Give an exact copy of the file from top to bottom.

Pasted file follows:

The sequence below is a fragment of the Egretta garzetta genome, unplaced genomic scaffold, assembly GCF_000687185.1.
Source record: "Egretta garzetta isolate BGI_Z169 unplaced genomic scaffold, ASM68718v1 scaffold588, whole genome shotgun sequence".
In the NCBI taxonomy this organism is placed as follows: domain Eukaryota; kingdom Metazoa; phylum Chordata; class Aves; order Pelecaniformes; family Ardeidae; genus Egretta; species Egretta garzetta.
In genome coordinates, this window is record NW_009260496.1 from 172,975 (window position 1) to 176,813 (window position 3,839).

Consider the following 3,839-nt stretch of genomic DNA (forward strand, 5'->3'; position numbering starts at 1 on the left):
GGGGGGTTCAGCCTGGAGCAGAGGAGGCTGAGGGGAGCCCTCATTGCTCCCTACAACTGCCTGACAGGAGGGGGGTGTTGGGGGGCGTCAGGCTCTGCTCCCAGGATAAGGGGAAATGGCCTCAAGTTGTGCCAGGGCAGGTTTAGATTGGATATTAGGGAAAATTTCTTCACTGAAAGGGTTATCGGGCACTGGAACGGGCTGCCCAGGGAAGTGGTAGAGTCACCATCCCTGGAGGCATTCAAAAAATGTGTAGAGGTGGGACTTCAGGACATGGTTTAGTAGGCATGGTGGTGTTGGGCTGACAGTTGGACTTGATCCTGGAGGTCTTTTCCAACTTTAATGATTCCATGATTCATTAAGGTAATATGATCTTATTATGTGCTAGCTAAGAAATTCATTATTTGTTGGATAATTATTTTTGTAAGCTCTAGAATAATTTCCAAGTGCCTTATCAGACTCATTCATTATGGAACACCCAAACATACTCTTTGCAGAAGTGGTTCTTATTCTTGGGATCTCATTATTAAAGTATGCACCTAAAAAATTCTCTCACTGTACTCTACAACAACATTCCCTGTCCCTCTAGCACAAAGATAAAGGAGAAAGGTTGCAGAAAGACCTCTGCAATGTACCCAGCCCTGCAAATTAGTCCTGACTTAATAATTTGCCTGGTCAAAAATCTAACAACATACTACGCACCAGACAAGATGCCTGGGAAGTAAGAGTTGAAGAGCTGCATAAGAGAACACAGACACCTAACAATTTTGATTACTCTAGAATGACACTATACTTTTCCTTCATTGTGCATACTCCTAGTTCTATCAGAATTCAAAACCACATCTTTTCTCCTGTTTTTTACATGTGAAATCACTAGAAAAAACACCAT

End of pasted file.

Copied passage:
The sequence below is a fragment of the Egretta garzetta genome, unplaced genomic scaffold, assembly GCF_000687185.1.
Source record: "Egretta garzetta isolate BGI_Z169 unplaced genomic scaffold, ASM68718v1 scaffold588, whole genome shotgun sequence".
In the NCBI taxonomy this organism is placed as follows: domain Eukaryota; kingdom Metazoa; phylum Chordata; class Aves; order Pelecaniformes; family Ardeidae; genus Egretta; species Egretta garzetta.
In genome coordinates, this window is record NW_009260496.1 from 172,975 (window position 1) to 176,813 (window position 3,839).

Consider the following 3,839-nt stretch of genomic DNA (forward strand, 5'->3'; position numbering starts at 1 on the left):
GGGGGGTTCAGCCTGGAGCAGAGGAGGCTGAGGGGAGCCCTCATTGCTCCCTACAACTGCCTGACAGGAGGGGGGTGTTGGGGGGCGTCAGGCTCTGCTCCCAGGATAAGGGGAAATGGCCTCAAGTTGTGCCAGGGCAGGTTTAGATTGGATATTAGGGAAAATTTCTTCACTGAAAGGGTTATCGGGCACTGGAACGGGCTGCCCAGGGAAGTGGTAGAGTCACCATCCCTGGAGGCATTCAAAAAATGTGTAGAGGTGGGACTTCAGGACATGGTTTAGTAGGCATGGTGGTGTTGGGCTGACAGTTGGACTTGATCCTGGAGGTCTTTTCCAACTTTAATGATTCCATGATTCATTAAGGTAATATGATCTTATTATGTGCTAGCTAAGAAATTCATTATTTGTTGGATAATTATTTTTGTAAGCTCTAGAATAATTTCCAAGTGCCTTATCAGACTCATTCATTATGGAACACCCAAACATACTCTTTGCAGAAGTGGTTCTTATTCTTGGGATCTCATTATTAAAGTATGCACCTAAAAAATTCTCTCACTGTACTCTACAACAACATTCCCTGTCCCTCTAGCACAAAGATAAAGGAGAAAGGTTGCAGAAAGACCTCTGCAATGTACCCAGCCCTGCAAATTAGTCCTGACTTAATAATTTGCCTGGTCAAAAATCTAACAACATACTACGCACCAGACAAGATGCCTGGGAAGTAAGAGTTGAAGAGCTGCATAAGAGAACACAGACACCTAACAATTTTGATTACTCTAGAATGACACTATACTTTTCCTTCATTGTGCATACTCCTAGTTCTATCAGAATTCAAAACCACATCTTTTCTCCTGTTTTTTACATGTGAAATCACTAGAAAAAACACCAT